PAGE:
January 20, 2011 – Fund managers are sometimes cited by broker-dealers, custodian banks, prime brokers and other service providers for being the last to embrace technology and automated procedures.

That's because buy side firms really didn’t have to worry about whether or not they were operationally efficient. They could leverage the software their sell-side counterparts offered them such as execution management systems in combination with some web-based reporting. Investors and regulators seemed to be okay with that in large part because fund managers were operating in a bull market. They could afford to make a mistake or two.

But the days of the spreadsheets are now over. Regulators on both sides of the Atlantic are far more eager to understand just what they are buying and how they are processing their transactions. So are investors.

Fund managers are also realizing they can’t rely on what their trading counterparts and third-party service providers are telling them. The financial crisis made it clear that the risk management capabilities were substandard. Fund managers didn’t really understand what they were buying, the value of their assets and what would occur in the event of a counterparty default. While technology needs will vary between traditional long-only fund managers and hedge fund managers, there will be some consistency in their requiring more inhouse and frequent reporting of portfolio assets and risk.

As a result, investment management firms are quickly dipping into their wallets to buy new technology to ensure what has been termed “transparency.” The following represents a list of the top five technology areas most likely to see an uptick in spending based on interviews Securities Technology Monitor conducted with a dozen operations executives and their software vendors last week.

Risk management: Although business units often calculate risk on a departmental or product basis, rarely was a complete enterprisewide view of risk available. But without that complete view of risk exposures, fund managers are left vulnerable to market, counterparty, liquidity, collateral and operational risk. A thorough risk management strategy includes analytics tools and reporting and governance processes. Firms are also likely to fine tune their risk models internally.

Data management: It’s impossible to get an enterprise-wide view of risk with disparate data sets so fund managers are now focused in creating consistent data models and licensing metadata tools to integrate data more quickly across multiple applications and business units. They are also setting up and setting up more standardized data governance policies on who is responsible for ensuring the accurate, updated and consistent data. “ In 2011it will be critical to implement comprehensive, enterprise-wide systems and processes instead of manually weaving together disparate data,” says Stuart Plane, managing director of data management software firm Cadis. “ By doing so, all users of the data in trading, risk, compliance and back office functions are able to understand where the data came from, what validations were applied and where the data went so that trading and other decisions can be made in real time.”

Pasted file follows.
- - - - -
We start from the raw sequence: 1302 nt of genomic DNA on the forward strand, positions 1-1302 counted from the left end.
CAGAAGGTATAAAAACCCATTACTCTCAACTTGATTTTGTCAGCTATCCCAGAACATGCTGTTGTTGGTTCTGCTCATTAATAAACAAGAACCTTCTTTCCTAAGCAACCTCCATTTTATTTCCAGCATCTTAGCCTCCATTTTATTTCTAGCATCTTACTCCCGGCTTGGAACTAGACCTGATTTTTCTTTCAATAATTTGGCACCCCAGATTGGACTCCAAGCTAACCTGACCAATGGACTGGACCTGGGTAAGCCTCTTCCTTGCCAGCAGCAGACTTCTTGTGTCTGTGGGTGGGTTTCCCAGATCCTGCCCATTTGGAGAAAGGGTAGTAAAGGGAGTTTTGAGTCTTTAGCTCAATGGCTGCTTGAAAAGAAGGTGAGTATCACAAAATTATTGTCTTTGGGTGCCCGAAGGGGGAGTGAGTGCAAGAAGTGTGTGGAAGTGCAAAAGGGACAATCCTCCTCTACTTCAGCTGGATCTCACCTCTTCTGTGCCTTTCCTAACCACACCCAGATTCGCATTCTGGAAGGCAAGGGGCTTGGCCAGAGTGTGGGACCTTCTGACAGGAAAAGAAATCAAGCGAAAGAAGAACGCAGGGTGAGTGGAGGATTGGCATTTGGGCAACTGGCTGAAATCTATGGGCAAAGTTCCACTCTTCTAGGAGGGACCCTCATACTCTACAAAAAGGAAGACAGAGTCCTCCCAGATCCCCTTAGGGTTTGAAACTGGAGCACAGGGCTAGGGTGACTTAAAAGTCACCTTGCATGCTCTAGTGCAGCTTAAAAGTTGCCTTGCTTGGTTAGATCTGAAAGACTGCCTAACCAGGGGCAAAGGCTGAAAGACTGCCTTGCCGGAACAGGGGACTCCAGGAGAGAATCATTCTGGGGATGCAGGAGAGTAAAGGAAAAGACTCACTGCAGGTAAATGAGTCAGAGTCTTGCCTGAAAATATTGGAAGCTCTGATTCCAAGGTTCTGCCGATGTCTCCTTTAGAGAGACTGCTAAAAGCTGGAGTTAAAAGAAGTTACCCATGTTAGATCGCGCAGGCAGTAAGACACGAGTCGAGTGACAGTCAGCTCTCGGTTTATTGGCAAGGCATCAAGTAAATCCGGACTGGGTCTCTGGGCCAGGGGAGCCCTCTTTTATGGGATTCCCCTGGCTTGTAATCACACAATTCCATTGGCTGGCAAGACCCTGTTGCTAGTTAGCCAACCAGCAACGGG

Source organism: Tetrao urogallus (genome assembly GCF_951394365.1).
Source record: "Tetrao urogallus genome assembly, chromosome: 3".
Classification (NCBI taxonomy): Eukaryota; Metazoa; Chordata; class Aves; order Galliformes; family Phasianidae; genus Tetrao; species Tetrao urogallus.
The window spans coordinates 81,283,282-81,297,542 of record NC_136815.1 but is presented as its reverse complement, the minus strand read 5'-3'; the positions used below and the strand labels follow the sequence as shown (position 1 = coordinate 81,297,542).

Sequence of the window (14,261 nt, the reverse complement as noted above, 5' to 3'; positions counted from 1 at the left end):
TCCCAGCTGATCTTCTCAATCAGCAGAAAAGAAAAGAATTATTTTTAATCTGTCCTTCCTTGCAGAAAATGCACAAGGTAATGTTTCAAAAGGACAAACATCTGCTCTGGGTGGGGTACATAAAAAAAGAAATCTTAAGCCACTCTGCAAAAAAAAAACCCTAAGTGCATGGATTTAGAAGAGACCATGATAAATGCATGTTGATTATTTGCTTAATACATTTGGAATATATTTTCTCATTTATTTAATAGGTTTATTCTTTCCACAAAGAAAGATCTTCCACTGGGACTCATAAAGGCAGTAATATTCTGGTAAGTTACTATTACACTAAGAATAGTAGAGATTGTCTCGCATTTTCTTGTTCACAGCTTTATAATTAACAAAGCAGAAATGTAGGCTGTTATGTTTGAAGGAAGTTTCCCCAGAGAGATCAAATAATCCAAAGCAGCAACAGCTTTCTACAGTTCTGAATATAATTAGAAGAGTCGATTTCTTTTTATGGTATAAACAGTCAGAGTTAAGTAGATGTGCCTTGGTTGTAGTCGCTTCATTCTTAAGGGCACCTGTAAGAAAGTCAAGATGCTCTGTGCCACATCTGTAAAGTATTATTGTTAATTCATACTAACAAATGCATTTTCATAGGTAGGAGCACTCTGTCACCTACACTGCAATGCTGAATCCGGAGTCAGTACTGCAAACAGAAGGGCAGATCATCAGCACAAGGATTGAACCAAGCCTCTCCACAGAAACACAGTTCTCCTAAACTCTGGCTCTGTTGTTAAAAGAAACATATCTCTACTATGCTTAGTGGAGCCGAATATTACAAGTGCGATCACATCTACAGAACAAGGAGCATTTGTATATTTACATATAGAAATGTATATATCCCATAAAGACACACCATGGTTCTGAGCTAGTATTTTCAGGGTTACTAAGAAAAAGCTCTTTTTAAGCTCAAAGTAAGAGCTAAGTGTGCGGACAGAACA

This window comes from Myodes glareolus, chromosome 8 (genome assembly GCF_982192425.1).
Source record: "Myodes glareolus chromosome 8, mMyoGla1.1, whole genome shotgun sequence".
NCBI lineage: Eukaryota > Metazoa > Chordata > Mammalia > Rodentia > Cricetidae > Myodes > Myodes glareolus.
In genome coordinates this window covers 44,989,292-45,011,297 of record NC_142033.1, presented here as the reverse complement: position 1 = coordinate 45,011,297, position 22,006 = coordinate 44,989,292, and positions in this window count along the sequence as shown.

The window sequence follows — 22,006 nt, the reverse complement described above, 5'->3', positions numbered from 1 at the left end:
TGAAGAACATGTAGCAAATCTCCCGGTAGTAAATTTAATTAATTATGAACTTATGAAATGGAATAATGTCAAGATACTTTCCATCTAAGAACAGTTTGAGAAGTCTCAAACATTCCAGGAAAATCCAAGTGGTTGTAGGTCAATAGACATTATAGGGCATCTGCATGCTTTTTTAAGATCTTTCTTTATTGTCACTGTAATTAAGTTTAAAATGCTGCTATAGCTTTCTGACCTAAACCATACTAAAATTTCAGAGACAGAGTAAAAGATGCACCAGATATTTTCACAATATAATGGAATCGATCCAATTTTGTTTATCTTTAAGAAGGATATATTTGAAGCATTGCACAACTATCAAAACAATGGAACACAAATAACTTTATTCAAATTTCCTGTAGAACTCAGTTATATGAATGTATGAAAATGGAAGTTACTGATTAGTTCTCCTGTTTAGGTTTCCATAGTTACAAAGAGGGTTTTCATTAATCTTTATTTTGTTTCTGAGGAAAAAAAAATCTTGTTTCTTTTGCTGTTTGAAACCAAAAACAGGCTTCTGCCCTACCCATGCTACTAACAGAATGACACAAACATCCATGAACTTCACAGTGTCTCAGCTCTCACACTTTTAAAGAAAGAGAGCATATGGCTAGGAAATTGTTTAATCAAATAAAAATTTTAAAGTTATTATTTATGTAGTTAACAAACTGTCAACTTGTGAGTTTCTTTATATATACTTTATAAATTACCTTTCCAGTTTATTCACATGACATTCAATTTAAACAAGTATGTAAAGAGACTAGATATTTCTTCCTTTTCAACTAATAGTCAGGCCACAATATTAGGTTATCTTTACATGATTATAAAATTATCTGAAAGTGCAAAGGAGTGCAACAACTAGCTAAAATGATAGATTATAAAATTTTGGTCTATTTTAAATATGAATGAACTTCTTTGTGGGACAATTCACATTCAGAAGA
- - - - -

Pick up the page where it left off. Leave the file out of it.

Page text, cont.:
Client reporting: Fund investors are no longer willing to wait until the end of the month to find out just what their portfolios are worth and how much risk they are incurring. Ideally, reporting will be available by the end of the day or in some cases even intraday. So it’s’ up to the portfolio accounting and management systems to provide fund investors with an integrated view of daily net asset values, performance calculations and risk metrics. “To aggregate and deliver the information, buy side firms need portfolio accounting and management systems which have reconciliation tools to multiple third parties such as prime brokers, trading partners and other service providers,” says Gerry Gualtieri, chief executive of Tradar, a London-based portfolio accounting and order management firm.

Order management and execution management systems: As trading volumes increase and buy-side traders are forced to compete with the likes of high-frequency traders they have some tough decisions to make. Either license an order management platform, an execution management system, or a system that can allegedly do both order management and trade execution called OEMS. Then there is always the option to buy different OMS and EMS platforms and link the two. The decision likely depends on the size of the firm’s trading desk and its strategy, say trade management executives.

Over-the-counter derivatives processing software: These financial instruments appear to be in a category of their own when it comes to IT spending. As a result of the Dodd-Frank Reform Act in the U.S. and similar regulations in Europe, buy-side firms must now automate their middle and back office processing work for OTC derivatives and license or build connectivity, valuation, and collateral management software.. “Some key objectives will be understanding which instrument is eligible to be centrally cleared, the mechanisms to connect with either a clearing broker or clearinghouse directly, how to deal with valuation discrepancies with settlement prices from the central counterparty (CCP); how to monitor what are the margin requirements of each CCP; and where collateral is located, says Zohar Hod, vice president of SuperDerivatives in New York. “Some buy-side firms will buy or build the software directly while others will rely on their clearing agent.”

This story originally appeared on Securities Technology Monitor.

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